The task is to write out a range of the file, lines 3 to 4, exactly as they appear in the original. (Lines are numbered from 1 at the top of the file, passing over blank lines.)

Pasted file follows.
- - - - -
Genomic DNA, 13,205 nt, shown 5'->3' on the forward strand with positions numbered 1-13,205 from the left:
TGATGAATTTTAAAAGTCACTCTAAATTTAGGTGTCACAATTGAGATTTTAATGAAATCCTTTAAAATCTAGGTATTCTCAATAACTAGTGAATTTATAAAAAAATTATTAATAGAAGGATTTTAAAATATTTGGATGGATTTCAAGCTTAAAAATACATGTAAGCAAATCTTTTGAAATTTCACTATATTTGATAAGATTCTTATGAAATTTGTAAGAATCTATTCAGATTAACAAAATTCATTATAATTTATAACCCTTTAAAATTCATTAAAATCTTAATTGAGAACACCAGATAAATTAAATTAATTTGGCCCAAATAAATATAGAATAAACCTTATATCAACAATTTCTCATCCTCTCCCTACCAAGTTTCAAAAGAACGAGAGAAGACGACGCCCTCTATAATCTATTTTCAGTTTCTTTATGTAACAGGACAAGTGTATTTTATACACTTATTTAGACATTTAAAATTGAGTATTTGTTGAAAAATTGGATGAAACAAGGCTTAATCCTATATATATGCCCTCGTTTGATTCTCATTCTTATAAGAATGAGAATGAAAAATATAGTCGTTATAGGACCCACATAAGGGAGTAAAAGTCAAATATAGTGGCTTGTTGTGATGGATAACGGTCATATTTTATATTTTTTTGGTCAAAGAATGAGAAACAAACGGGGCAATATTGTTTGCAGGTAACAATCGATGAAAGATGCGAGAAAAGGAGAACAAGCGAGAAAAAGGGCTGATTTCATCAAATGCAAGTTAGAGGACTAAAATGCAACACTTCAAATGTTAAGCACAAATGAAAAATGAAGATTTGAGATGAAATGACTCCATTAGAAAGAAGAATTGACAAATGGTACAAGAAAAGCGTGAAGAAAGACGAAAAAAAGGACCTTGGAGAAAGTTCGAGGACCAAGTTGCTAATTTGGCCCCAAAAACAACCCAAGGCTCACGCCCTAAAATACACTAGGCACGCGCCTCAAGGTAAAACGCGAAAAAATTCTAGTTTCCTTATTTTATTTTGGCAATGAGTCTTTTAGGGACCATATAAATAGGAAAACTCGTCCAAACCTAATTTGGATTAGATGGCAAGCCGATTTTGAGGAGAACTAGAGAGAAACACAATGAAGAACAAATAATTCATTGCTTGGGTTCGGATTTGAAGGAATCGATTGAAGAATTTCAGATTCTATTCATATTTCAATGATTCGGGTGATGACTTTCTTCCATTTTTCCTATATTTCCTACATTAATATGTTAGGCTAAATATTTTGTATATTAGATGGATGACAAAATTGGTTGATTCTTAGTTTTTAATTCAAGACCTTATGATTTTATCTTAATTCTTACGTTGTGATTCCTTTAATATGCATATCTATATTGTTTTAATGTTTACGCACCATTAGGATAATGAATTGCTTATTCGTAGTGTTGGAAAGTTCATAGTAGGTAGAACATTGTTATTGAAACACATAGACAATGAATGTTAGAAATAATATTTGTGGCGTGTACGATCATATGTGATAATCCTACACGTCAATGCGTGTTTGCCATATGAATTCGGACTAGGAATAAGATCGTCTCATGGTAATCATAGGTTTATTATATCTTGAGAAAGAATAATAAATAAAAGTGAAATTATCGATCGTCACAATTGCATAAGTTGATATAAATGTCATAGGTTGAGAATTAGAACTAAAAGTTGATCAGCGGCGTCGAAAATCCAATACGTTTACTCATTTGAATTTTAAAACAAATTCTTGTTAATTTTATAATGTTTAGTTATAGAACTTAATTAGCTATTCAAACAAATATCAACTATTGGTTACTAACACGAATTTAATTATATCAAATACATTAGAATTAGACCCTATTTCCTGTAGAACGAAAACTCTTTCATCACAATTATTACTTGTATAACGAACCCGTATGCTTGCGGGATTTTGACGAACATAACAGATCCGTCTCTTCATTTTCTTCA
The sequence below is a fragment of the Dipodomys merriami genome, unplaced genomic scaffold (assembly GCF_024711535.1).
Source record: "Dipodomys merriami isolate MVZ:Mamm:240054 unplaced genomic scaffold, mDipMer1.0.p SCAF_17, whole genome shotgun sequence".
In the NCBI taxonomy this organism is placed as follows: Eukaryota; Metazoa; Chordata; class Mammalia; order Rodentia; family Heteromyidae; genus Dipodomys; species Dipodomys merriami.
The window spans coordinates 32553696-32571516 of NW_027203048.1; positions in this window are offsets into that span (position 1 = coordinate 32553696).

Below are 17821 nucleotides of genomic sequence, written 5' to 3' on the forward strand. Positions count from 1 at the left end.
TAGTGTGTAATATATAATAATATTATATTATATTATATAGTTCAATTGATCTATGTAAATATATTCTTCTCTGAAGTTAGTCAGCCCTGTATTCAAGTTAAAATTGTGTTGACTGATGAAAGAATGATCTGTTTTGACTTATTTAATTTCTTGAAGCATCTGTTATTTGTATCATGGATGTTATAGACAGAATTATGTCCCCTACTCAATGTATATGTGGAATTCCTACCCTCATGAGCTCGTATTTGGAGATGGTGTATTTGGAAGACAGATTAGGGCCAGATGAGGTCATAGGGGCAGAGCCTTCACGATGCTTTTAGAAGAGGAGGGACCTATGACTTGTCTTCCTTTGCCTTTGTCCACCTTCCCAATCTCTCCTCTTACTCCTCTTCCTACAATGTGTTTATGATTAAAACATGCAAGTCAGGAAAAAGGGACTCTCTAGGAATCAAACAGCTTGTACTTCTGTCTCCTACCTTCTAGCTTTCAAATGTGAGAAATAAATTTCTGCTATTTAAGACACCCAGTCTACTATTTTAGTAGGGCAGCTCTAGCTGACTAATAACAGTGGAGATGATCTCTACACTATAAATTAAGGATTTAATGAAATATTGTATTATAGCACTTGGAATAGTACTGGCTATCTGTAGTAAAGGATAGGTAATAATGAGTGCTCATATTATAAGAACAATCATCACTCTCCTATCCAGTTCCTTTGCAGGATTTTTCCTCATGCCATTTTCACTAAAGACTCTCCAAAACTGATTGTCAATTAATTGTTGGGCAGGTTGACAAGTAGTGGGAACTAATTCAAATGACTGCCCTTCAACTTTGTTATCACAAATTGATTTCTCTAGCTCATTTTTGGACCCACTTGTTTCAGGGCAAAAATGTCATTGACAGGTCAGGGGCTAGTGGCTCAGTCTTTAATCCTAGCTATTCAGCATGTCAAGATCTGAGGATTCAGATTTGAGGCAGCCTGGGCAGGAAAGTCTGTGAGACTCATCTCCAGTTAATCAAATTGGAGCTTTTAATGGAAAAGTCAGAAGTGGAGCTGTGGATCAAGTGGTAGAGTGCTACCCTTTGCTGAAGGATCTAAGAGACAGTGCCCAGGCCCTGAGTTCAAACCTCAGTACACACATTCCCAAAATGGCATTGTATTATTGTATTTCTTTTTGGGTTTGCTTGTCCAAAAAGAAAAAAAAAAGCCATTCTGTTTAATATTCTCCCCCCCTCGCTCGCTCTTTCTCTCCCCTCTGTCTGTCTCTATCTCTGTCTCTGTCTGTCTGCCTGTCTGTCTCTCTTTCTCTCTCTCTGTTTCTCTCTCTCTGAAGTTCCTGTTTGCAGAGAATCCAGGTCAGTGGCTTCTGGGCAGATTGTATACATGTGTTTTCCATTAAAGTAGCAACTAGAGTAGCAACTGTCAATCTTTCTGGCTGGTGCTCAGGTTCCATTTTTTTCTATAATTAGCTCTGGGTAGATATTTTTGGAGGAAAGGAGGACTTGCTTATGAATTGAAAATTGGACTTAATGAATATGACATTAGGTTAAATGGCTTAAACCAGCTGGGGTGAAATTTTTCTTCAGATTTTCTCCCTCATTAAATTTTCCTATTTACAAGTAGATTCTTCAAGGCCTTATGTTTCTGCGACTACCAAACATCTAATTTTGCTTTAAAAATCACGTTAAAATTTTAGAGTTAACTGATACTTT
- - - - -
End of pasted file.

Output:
The sequence below is a fragment of the Dipodomys merriami genome, unplaced genomic scaffold (assembly GCF_024711535.1).
Source record: "Dipodomys merriami isolate MVZ:Mamm:240054 unplaced genomic scaffold, mDipMer1.0.p SCAF_17, whole genome shotgun sequence".